All ordered machines from ALCO (40), Baldwin (40) and Lima (20) were supplied between September and December 1947 and immediately went into service on the Coal Trunk Line between Upper Silesia and Gdynia. Most were based at the Zduńska Wola Karsznice depot (between 1950 and 1966 their number ranged from 69 to 76), the rest were assigned to the Bydgoszcz Wschód depot. Typically they hauled heavy drafts: 2200 to 2500 tonnes was common. They were promptly nicknamed ‘Trumans’ and soon earned a good reputation for their strength, modernity and reliability. Furthermore, working conditions of the footplate crew were much improved (e.g. completely closed cab with provisions to operate all instruments in sitting position), which earned this engine another nickname of ‘American limousine’. As electrification of this principal line progressed (to be completed in September 1969), they were gradually shifted to less prominent roles, starting from mid-1960s. One engine (Ty246-84, Lima 9270/1947) was written off after a crash in June 1969. In March 1978 Ty246-79 (Baldwin 73462/1947) derailed in Zabrze and was scrapped in situ. Between 1968 and 1973 most of ‘Trumans’ (63 machines) were directed to haul coal trains from Silesian collieries to switch yards. They disappeared from Karsznice completely until 1970 and from Bydgoszcz until 1975, but some remained at minor depots along the Coal Trunk Line for a few years more. Total withdrawal of this class was unexpectedly rapid: all 94 machines that had remained in operation until early 1978 were written off before December 1979. This was caused by several reasons: bad condition of boilers revealed during overhauls, mounting supplies of ‘modern’ ST44 diesels and (as history has it) determination of the PKP management not to enter the new decade with locomotives of American (and therefore ‘imperialistic’) heritage still in use…
After withdrawal from PKP, twelve Ty246s were sold to various industrial plants. Many survived for a few years more as stationary heating machines; last of them were scrapped in late 1980s. Taking care of heritage locomotives has never been a strong point of Polish enterprises and almost all were promptly sold for scrap. Only one example avoided – rather by chance – such inglorious end, namely Ty246-22 (ALCO 75506/1947), which was withdrawn in September 1979 and sold to the Stomil chemical plant in Wolbrom. This engine was transferred to the Railway Museum in Warsaw in 1981 and externally restored. In 1994 it was taken to the Zduńska Wola Karsznice locomotive depot and can now be seen there. According to some older sources, second example (number unknown) was still at the Konin lignite mine in mid-90s; it probably came there in early 60s from PKP. This engine, however, no longer exists.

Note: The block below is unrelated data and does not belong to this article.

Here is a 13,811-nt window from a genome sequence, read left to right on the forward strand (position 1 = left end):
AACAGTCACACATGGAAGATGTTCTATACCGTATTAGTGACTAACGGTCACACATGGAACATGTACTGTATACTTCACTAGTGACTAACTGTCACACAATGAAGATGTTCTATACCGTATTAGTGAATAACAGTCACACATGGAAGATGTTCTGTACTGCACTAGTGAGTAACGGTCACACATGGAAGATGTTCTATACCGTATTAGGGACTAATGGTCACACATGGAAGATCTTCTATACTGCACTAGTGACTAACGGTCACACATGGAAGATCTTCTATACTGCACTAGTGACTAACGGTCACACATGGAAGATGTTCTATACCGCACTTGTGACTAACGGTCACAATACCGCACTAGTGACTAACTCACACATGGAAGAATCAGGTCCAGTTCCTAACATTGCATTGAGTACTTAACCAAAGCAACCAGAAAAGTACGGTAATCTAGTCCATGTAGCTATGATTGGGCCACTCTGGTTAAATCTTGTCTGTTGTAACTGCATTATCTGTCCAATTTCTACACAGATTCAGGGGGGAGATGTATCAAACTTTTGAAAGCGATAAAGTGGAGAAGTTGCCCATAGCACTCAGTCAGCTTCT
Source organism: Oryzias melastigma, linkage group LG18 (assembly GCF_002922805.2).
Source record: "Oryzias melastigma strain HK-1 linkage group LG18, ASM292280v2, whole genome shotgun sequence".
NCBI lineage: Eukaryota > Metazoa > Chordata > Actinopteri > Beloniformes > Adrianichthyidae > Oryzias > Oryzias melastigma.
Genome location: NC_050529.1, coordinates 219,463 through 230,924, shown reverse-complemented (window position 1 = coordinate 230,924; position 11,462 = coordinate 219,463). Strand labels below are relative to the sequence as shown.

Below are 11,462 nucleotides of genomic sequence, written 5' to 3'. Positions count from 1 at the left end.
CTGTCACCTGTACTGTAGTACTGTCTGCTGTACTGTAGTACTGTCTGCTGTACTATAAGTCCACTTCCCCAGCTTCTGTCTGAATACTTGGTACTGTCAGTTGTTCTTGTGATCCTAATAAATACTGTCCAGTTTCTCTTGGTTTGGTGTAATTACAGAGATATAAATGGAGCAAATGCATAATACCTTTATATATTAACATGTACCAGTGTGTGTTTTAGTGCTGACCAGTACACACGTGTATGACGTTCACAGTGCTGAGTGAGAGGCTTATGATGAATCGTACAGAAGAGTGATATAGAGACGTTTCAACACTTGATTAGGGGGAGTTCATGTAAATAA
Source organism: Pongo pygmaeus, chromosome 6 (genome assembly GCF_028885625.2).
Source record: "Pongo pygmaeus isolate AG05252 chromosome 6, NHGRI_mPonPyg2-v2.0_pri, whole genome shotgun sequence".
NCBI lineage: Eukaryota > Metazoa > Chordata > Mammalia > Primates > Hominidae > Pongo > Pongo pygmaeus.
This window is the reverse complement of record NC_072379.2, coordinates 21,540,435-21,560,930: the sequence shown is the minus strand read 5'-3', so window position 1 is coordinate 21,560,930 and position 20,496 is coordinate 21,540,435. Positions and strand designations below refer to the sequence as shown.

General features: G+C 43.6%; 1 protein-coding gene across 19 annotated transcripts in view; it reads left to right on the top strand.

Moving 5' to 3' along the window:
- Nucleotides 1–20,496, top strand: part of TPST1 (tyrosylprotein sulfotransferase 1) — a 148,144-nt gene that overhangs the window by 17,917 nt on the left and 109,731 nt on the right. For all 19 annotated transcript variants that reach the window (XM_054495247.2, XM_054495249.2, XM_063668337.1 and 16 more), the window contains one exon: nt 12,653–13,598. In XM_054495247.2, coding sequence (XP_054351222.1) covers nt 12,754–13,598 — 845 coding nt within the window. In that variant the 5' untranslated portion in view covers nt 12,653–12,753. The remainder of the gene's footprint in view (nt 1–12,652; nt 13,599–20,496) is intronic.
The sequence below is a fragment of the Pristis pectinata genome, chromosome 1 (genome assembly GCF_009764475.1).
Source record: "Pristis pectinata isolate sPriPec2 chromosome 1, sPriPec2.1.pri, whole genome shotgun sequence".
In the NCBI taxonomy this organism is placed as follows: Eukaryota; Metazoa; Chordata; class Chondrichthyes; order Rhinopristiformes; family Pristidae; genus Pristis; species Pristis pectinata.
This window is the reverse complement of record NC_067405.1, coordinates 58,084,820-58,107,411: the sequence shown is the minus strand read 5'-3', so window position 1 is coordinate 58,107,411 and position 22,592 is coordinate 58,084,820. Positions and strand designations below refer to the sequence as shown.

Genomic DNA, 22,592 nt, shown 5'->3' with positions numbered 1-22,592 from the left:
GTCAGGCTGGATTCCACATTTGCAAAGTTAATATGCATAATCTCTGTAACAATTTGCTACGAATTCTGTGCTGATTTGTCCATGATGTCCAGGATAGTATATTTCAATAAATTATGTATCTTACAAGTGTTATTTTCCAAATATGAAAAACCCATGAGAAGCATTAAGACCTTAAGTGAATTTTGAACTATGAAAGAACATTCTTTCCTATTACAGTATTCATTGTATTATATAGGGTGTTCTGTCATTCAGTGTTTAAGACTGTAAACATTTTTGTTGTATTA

Ty246 was the heaviest and most powerful steam locomotive ever used in Poland. It is worth mentioning here that design of the indigenous Ty51, intended for the same role, was based directly on its older counterpart; Polish machine, however, was slightly lighter and shorter, and from the point of view of design features more typical to indigenous practice.
Main technical data
1) Were they also built for other services?
References and acknowledgments
- Monographic article by Paweł Terczyński and Ryszard Stankiewicz (SK vol. 4/1998);
- ‘Doctor’s website www.parowozy.net;
- Roman Ficek (private communication – thanks a lot for statistics);